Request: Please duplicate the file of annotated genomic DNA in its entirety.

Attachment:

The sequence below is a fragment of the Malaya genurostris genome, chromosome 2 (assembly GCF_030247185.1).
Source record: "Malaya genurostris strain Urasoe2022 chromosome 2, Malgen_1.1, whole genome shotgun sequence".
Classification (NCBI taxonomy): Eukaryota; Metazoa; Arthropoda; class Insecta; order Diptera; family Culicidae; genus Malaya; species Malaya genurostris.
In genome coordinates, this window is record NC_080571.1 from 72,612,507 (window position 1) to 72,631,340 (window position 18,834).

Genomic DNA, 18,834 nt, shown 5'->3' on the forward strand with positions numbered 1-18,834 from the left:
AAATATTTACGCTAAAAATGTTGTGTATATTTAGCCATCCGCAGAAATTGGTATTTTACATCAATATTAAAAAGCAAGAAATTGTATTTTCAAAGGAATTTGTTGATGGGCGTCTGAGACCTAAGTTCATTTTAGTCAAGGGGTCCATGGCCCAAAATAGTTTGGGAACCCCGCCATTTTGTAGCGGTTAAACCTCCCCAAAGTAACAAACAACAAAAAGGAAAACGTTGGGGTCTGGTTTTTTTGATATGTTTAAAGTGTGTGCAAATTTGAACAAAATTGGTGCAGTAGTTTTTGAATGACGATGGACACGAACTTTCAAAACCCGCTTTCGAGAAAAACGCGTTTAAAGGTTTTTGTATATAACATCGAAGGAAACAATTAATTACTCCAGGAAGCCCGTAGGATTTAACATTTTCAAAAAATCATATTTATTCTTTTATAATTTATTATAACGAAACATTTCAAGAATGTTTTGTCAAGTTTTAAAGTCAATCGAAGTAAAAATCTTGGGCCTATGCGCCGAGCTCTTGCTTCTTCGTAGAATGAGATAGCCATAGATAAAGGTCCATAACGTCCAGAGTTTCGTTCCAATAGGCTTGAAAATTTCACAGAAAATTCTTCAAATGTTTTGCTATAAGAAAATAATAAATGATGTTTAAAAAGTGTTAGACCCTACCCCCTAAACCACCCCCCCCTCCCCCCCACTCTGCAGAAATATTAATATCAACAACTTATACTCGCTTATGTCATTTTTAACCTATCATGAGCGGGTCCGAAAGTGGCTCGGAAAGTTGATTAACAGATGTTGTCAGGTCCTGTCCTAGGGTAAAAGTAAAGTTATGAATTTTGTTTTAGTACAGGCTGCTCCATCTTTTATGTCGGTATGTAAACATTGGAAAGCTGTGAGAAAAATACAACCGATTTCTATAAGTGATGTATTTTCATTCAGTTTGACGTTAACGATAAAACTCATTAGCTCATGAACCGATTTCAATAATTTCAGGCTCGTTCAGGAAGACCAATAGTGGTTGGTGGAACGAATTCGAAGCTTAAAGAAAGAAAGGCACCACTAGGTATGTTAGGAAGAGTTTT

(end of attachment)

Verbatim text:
The sequence below is a fragment of the Malaya genurostris genome, chromosome 2 (assembly GCF_030247185.1).
Source record: "Malaya genurostris strain Urasoe2022 chromosome 2, Malgen_1.1, whole genome shotgun sequence".
Classification (NCBI taxonomy): Eukaryota; Metazoa; Arthropoda; class Insecta; order Diptera; family Culicidae; genus Malaya; species Malaya genurostris.
In genome coordinates, this window is record NC_080571.1 from 72,612,507 (window position 1) to 72,631,340 (window position 18,834).

Genomic DNA, 18,834 nt, shown 5'->3' on the forward strand with positions numbered 1-18,834 from the left:
AAATATTTACGCTAAAAATGTTGTGTATATTTAGCCATCCGCAGAAATTGGTATTTTACATCAATATTAAAAAGCAAGAAATTGTATTTTCAAAGGAATTTGTTGATGGGCGTCTGAGACCTAAGTTCATTTTAGTCAAGGGGTCCATGGCCCAAAATAGTTTGGGAACCCCGCCATTTTGTAGCGGTTAAACCTCCCCAAAGTAACAAACAACAAAAAGGAAAACGTTGGGGTCTGGTTTTTTTGATATGTTTAAAGTGTGTGCAAATTTGAACAAAATTGGTGCAGTAGTTTTTGAATGACGATGGACACGAACTTTCAAAACCCGCTTTCGAGAAAAACGCGTTTAAAGGTTTTTGTATATAACATCGAAGGAAACAATTAATTACTCCAGGAAGCCCGTAGGATTTAACATTTTCAAAAAATCATATTTATTCTTTTATAATTTATTATAACGAAACATTTCAAGAATGTTTTGTCAAGTTTTAAAGTCAATCGAAGTAAAAATCTTGGGCCTATGCGCCGAGCTCTTGCTTCTTCGTAGAATGAGATAGCCATAGATAAAGGTCCATAACGTCCAGAGTTTCGTTCCAATAGGCTTGAAAATTTCACAGAAAATTCTTCAAATGTTTTGCTATAAGAAAATAATAAATGATGTTTAAAAAGTGTTAGACCCTACCCCCTAAACCACCCCCCCCTCCCCCCCACTCTGCAGAAATATTAATATCAACAACTTATACTCGCTTATGTCATTTTTAACCTATCATGAGCGGGTCCGAAAGTGGCTCGGAAAGTTGATTAACAGATGTTGTCAGGTCCTGTCCTAGGGTAAAAGTAAAGTTATGAATTTTGTTTTAGTACAGGCTGCTCCATCTTTTATGTCGGTATGTAAACATTGGAAAGCTGTGAGAAAAATACAACCGATTTCTATAAGTGATGTATTTTCATTCAGTTTGACGTTAACGATAAAACTCATTAGCTCATGAACCGATTTCAATAATTTCAGGCTCGTTCAGGAAGACCAATAGTGGTTGGTGGAACGAATTCGAAGCTTAAAGAAAGAAAGGCACCACTAGGTATGTTAGGAAGAGTTTT